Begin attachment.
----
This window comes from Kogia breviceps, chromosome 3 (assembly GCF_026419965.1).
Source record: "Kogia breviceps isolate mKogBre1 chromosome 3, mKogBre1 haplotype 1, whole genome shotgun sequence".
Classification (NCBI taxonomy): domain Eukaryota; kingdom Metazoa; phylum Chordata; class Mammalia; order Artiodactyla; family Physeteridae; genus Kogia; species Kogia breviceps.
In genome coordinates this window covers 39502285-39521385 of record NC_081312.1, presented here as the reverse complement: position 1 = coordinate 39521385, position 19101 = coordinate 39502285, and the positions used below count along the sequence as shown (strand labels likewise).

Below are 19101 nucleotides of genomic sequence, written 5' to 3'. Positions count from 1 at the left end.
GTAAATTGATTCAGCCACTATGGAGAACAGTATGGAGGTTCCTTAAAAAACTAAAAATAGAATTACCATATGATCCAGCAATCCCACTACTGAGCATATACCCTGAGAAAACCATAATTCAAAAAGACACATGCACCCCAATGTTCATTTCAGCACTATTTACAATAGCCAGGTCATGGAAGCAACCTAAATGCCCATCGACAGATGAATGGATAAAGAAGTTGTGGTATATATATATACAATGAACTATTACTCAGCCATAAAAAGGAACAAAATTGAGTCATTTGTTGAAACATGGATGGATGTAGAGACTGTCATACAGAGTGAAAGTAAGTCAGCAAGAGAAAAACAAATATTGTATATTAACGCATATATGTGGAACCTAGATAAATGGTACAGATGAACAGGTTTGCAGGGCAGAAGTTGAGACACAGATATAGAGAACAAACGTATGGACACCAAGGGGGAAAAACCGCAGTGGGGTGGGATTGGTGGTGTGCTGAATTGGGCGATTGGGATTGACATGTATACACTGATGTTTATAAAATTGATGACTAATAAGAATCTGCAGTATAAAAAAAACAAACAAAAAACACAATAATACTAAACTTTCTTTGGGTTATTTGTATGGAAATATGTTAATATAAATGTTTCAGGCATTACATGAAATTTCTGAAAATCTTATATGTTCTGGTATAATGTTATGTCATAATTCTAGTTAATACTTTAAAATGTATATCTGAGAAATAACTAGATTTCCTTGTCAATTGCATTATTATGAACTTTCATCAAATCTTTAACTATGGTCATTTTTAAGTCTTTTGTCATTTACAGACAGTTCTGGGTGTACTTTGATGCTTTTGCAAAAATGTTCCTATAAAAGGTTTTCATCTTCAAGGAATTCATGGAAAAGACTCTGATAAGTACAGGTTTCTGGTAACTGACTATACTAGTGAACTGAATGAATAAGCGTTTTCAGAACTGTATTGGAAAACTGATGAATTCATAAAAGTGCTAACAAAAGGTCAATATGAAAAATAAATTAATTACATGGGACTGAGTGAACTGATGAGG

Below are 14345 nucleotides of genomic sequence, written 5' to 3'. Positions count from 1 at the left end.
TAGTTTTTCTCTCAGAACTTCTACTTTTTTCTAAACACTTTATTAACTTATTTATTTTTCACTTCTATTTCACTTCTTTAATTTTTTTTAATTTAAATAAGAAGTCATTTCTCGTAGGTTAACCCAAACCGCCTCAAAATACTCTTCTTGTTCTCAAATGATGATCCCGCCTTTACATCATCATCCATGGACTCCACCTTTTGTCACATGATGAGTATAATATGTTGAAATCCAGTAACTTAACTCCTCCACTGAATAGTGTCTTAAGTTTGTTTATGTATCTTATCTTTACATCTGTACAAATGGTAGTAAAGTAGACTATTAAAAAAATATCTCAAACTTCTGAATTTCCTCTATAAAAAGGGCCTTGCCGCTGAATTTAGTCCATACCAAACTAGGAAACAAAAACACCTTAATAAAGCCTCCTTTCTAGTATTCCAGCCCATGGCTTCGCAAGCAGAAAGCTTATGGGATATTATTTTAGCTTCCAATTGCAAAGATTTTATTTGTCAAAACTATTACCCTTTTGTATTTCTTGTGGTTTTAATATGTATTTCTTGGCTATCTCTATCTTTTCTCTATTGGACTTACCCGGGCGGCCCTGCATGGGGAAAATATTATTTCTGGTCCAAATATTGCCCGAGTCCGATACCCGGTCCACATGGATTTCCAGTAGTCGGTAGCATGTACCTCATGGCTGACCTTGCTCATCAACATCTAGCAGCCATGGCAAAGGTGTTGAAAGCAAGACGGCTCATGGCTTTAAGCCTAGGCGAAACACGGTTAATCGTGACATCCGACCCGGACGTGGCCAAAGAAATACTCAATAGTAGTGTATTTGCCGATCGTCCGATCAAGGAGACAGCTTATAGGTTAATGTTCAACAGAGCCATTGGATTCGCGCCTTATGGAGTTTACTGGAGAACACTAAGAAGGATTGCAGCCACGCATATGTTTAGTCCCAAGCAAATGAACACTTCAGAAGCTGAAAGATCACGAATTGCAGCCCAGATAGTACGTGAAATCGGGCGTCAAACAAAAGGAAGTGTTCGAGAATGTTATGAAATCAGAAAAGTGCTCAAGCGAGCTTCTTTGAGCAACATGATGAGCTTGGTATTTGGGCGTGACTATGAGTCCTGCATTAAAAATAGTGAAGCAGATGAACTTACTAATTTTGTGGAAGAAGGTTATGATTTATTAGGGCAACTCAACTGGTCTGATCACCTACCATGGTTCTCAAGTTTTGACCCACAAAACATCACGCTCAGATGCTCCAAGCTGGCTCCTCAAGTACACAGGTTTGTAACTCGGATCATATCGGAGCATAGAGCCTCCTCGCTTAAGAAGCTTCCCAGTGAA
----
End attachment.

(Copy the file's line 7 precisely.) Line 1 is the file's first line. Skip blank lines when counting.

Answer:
Below are 14345 nucleotides of genomic sequence, written 5' to 3'. Positions count from 1 at the left end.